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Questions and answers about rural stewardship planning

Questions and answers about rural stewardship planning

Rural Stewardship Planning is a new program that provides landowners flexibility with clearing and buffers in exchange for long-term protection of natural resources in other ways.

Why was the Rural Stewardship Program created?

Informed landowners are the best stewards of their land. Standard regulations do not always provide the best or most sensible protection for natural resources. With a Rural Stewardship Plan, standard aquatic, wetland and wildlife protection buffers and clearing limits can be modified in most cases in exchange for a long-term commitment to activities that protect and enhance natural resources. It is expected that the Rural Stewardship Planning program will provide equivalent or better protection for natural resources than standard regulations.

Who can get a rural stewardship plan?

The Rural Stewardship Program only offers regulatory flexibility to properties zoned rural residential (RA). A Rural Stewardship Plan applies to a single building site (you can’t write a plan that covers multiple houses, but you can write a plan that covers multiple parcels with only one house). Rural Stewardship Planning is an optional alternative to the standard permitting process – you choose whether you want to develop a plan.

How does the program work?

The Rural Stewardship Program offers free technical assistance to landowners that wish to develop a plan for their property. The landowner writes the plan. King County Stewards provide technical assistance and guidance. After completing a Rural Stewardship Plan, you still must complete all steps of any normal permit review process. Development of a Rural Stewardship Plan is expected to be no more expensive than the standard regulatory / permitting process.

Are permits still required with a plan?

There are some activities that are allowed without a permit only IF you have an approved Rural Stewardship Plan. But for the most part – almost always – you still need a permit for any alterations or developments. A Rural Stewardship Plan won't eliminate your need to complete special studies, if required as a part of your permitting process.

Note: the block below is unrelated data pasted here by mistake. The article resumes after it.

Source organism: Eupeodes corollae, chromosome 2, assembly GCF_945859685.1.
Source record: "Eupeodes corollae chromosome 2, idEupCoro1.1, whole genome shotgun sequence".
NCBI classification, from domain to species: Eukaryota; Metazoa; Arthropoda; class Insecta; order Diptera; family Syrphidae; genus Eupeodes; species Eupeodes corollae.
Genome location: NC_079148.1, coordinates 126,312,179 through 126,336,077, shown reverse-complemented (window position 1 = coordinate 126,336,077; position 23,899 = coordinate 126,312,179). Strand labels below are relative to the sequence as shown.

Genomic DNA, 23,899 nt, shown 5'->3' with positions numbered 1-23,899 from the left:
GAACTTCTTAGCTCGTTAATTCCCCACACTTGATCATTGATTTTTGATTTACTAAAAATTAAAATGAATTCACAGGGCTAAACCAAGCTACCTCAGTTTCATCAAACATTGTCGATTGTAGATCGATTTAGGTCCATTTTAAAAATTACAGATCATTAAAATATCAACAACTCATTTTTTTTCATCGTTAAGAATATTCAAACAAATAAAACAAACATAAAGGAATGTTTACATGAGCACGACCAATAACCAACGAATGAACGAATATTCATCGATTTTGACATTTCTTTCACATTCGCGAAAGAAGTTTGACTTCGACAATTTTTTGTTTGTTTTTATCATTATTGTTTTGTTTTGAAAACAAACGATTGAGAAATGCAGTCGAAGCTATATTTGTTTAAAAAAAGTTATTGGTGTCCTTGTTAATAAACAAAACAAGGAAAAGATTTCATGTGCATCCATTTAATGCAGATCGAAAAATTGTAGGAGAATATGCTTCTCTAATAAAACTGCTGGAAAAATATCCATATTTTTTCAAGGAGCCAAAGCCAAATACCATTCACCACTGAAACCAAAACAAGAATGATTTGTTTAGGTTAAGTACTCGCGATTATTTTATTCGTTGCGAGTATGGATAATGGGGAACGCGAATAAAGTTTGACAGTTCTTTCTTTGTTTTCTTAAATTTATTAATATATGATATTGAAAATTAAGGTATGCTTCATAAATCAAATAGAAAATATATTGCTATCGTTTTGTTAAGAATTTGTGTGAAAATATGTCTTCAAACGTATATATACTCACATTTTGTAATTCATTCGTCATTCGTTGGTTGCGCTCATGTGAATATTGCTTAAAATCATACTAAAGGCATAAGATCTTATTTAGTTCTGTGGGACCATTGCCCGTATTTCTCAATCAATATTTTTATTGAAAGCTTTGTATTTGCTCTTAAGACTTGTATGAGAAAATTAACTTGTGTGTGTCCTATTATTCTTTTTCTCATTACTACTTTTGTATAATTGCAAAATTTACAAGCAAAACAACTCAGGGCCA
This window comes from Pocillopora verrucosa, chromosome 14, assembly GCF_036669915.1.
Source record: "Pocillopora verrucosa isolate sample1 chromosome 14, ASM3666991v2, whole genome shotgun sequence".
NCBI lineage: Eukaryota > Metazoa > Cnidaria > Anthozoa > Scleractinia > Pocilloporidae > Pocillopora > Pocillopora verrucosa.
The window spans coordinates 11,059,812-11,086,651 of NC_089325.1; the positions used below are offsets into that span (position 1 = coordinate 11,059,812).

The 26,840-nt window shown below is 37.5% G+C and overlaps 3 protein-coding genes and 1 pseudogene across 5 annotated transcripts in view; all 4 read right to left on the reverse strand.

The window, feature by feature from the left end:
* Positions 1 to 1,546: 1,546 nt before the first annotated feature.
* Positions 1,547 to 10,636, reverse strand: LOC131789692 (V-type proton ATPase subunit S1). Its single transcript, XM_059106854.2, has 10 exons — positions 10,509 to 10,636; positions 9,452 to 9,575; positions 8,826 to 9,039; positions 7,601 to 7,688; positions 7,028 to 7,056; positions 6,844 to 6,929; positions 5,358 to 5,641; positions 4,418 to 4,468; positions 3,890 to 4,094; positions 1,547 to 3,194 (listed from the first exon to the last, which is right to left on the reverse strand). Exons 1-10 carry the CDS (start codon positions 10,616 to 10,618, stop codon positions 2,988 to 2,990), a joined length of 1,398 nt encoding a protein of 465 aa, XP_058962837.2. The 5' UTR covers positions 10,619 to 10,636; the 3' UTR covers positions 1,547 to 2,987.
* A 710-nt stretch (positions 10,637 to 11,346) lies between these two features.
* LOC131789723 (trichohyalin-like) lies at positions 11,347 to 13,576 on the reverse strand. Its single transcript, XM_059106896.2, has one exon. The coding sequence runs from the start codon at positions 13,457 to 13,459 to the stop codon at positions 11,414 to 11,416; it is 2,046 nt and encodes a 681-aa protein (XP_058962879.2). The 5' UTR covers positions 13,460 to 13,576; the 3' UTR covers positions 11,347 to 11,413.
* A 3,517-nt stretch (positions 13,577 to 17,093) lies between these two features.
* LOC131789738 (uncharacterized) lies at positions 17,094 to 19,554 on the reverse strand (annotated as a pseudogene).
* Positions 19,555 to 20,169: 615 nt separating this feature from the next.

How long does it take to get a plan?

A typical farm plan – written by an experienced farm planner – takes 3 months to complete. Rural Stewardship Planning is a new program with comparable planning and analytic efforts in which the landowner is responsible for writing the plan. For these reasons we expect many Rural Stewardship Plans to take at least 3 months. To create a Rural Stewardship Plan, you must actively engage in the development of your plan, understanding your land, weighing your options, committing to actions, and writing a plan. This is expected to take time, and may be unfamiliar work to some.

How much flexibility will a plan provide?

A plan must protect the resources at least as well as the standard regulations. The amount of flexibility to standard buffers depends on the condition of the watershed your property is in, the condition of the resources on your property, and the impact of proposed land use changes. You need to be flexible and creative and work with program staff to determine how you can achieve your goals AND protect the environment. Some goals may not be viable on some properties.

Will a rural stewardship plan allow more clearing?

It is unrealistic to believe that clearing limits could be increased to 50% or 75% or more of a property. Rural Stewardship Planning must protect the natural hydrology on a site and the resources affected by land use on the site. Clearing beyond the standard regulations is possible, but it is likely to be conditional. We are currently working to get better definition and guidance on this issue.

What happens if I can’t fulfill the plan or it doesn't work?

Rural Stewardship Program staff will continue to provide technical assistance throughout the life of your plan, to help resolve problems or find alternate solutions. If you developed your plan solely to gain assistance with protecting or restoring natural areas, it is entirely voluntary. If your plan provides flexibility for a land use permit, then your completion of the plan (or specific plan elements) would be a condition of the permit. If you are unable or unwilling to complete those plan elements, you would need to mitigate for any structures constructed in critical areas, and resolve the permit with King County Department of Development and Environmental Services. If you have enrolled your property in the Public Benefit Rating System (PBRS) program to gain tax credits, then you must fully implement your plan in order to get the PBRS credits for the plan.

What other options do I have besides rural stewardship planning?

Rural Stewardship Planning is only one option for flexibility in protecting critical areas. If you are primarily farming or managing livestock, a Farm Management Plan may be your best option. A Forest Stewardship Plan may be a good option if you want technical assistance to manage forest resources on your property.

For questions about these programs, please contact Pesha Klein, Environmental Scientist III, DPER Critical Areas Review.